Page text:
weeping sinew


From The Collaborative International Dictionary of English v.0.48:

Ganglion \Gan"gli*on\, n.; pl. L. Ganglia, E. Ganglions. [L.
   ganglion a sort of swelling or excrescence, a tumor under the
   skin, Gr. ?: cf. F. ganglion.]
   1. (Anat.)
      (a) A mass or knot of nervous matter, including nerve
          cells, usually forming an enlargement in the course of
          a nerve.
      (b) A node, or gland in the lymphatic system; as, a
          lymphatic ganglion.
          [1913 Webster]

   2. (Med.) A globular, hard, indolent tumor, situated
      somewhere on a tendon, and commonly formed by the effusion
      of a viscid fluid into it; -- called also weeping sinew.
      [1913 Webster]

   Ganglion cell, a nerve cell. See Illust. under Bipolar.
      [1913 Webster]
.

From The Collaborative International Dictionary of English v.0.48:

Weeping \Weep"ing\, a.
   1. Grieving; lamenting; shedding tears. "Weeping eyes." --I.
      Watts.
      [1913 Webster]

   2. Discharging water, or other liquid, in drops or very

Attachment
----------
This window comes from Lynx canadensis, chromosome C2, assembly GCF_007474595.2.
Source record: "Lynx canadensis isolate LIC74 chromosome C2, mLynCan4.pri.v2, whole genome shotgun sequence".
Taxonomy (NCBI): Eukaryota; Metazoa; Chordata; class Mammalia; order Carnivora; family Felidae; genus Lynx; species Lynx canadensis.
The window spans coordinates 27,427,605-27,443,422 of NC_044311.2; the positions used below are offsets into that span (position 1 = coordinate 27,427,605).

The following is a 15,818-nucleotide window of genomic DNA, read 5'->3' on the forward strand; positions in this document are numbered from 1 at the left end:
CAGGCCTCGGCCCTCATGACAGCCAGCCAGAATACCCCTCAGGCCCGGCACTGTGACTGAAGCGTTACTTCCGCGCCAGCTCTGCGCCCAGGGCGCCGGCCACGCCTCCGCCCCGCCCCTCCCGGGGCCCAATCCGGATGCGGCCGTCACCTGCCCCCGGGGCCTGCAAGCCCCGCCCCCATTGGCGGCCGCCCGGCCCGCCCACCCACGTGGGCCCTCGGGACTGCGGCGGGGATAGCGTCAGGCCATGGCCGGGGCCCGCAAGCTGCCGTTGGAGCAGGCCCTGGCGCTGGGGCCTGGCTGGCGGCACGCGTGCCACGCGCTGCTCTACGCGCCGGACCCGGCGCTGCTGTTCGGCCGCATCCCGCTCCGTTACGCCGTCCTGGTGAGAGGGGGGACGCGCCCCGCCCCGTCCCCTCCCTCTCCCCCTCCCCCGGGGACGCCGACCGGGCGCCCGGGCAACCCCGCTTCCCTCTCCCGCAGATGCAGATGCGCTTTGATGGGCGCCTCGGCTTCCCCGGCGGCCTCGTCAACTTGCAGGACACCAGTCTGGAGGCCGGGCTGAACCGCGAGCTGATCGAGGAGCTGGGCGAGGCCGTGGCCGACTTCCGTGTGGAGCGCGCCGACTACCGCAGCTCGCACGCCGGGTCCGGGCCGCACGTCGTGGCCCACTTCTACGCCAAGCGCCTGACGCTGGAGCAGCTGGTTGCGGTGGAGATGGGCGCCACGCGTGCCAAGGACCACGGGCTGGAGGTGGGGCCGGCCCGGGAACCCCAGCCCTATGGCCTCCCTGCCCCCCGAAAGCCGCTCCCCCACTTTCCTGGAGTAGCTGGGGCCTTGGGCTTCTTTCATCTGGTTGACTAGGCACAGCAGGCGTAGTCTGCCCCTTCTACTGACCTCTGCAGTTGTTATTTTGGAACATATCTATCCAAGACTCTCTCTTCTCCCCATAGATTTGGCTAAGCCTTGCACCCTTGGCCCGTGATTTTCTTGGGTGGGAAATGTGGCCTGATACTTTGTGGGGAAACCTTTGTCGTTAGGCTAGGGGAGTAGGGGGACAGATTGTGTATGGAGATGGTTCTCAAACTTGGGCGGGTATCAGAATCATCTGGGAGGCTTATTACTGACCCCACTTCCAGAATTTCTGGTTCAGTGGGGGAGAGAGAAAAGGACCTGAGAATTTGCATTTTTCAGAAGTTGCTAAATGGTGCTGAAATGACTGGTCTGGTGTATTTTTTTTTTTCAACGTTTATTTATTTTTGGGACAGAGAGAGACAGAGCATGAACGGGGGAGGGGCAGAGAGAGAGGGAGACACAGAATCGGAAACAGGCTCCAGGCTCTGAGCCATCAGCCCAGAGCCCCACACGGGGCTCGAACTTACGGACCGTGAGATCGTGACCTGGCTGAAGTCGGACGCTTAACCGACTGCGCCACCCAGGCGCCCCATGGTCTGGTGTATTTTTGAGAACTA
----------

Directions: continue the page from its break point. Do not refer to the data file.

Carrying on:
slowly; surcharged with water. "Weeping grounds."
      --Mortimer.
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   3. Having slender, pendent branches; -- said of trees; as,
      weeping willow; a weeping ash.
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   4. Pertaining to lamentation, or those who weep.
      [1913 Webster]

   Weeping cross, a cross erected on or by the highway,
      especially for the devotions of penitents; hence, to
      return by the weeping cross, to return from some
      undertaking in humiliation or penitence.

   Weeping rock, a porous rock from which water gradually
      issues.

   Weeping sinew, a ganglion. See Ganglion, n., 2. [Colloq.]
      

   Weeping spring, a spring that discharges water slowly.
      [1913 Webster]
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